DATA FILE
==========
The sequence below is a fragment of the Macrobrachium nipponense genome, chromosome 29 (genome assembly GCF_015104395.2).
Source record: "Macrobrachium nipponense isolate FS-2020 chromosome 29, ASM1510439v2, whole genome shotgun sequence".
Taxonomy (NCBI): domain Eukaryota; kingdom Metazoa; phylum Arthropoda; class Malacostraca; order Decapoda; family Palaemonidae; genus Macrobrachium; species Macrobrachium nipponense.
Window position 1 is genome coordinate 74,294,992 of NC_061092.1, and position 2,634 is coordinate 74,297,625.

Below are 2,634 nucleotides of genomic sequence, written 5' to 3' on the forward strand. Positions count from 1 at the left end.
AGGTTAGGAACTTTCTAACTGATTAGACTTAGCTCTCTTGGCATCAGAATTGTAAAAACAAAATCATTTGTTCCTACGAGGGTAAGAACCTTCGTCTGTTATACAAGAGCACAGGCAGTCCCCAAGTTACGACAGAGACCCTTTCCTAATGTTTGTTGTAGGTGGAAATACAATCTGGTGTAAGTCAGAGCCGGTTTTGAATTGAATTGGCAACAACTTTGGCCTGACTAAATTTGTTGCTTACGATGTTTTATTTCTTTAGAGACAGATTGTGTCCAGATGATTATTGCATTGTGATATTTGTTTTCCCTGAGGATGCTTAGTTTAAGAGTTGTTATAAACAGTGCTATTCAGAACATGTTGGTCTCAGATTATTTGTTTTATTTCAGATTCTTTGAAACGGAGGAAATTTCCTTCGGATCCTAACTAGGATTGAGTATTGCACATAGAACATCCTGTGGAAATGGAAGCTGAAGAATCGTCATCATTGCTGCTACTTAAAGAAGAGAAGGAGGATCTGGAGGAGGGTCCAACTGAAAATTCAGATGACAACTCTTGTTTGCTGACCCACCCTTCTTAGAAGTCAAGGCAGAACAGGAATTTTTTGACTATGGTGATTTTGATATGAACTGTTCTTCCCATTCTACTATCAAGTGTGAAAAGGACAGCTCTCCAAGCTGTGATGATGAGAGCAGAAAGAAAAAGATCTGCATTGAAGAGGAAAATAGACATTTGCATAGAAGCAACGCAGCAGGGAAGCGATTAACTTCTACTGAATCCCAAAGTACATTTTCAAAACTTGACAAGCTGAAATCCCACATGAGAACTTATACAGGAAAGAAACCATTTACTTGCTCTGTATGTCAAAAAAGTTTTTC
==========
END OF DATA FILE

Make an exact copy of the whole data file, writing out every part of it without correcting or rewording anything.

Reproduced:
The sequence below is a fragment of the Macrobrachium nipponense genome, chromosome 29 (genome assembly GCF_015104395.2).
Source record: "Macrobrachium nipponense isolate FS-2020 chromosome 29, ASM1510439v2, whole genome shotgun sequence".
Taxonomy (NCBI): domain Eukaryota; kingdom Metazoa; phylum Arthropoda; class Malacostraca; order Decapoda; family Palaemonidae; genus Macrobrachium; species Macrobrachium nipponense.
Window position 1 is genome coordinate 74,294,992 of NC_061092.1, and position 2,634 is coordinate 74,297,625.

Below are 2,634 nucleotides of genomic sequence, written 5' to 3' on the forward strand. Positions count from 1 at the left end.
AGGTTAGGAACTTTCTAACTGATTAGACTTAGCTCTCTTGGCATCAGAATTGTAAAAACAAAATCATTTGTTCCTACGAGGGTAAGAACCTTCGTCTGTTATACAAGAGCACAGGCAGTCCCCAAGTTACGACAGAGACCCTTTCCTAATGTTTGTTGTAGGTGGAAATACAATCTGGTGTAAGTCAGAGCCGGTTTTGAATTGAATTGGCAACAACTTTGGCCTGACTAAATTTGTTGCTTACGATGTTTTATTTCTTTAGAGACAGATTGTGTCCAGATGATTATTGCATTGTGATATTTGTTTTCCCTGAGGATGCTTAGTTTAAGAGTTGTTATAAACAGTGCTATTCAGAACATGTTGGTCTCAGATTATTTGTTTTATTTCAGATTCTTTGAAACGGAGGAAATTTCCTTCGGATCCTAACTAGGATTGAGTATTGCACATAGAACATCCTGTGGAAATGGAAGCTGAAGAATCGTCATCATTGCTGCTACTTAAAGAAGAGAAGGAGGATCTGGAGGAGGGTCCAACTGAAAATTCAGATGACAACTCTTGTTTGCTGACCCACCCTTCTTAGAAGTCAAGGCAGAACAGGAATTTTTTGACTATGGTGATTTTGATATGAACTGTTCTTCCCATTCTACTATCAAGTGTGAAAAGGACAGCTCTCCAAGCTGTGATGATGAGAGCAGAAAGAAAAAGATCTGCATTGAAGAGGAAAATAGACATTTGCATAGAAGCAACGCAGCAGGGAAGCGATTAACTTCTACTGAATCCCAAAGTACATTTTCAAAACTTGACAAGCTGAAATCCCACATGAGAACTTATACAGGAAAGAAACCATTTACTTGCTCTGTATGTCAAAAAAGTTTTTC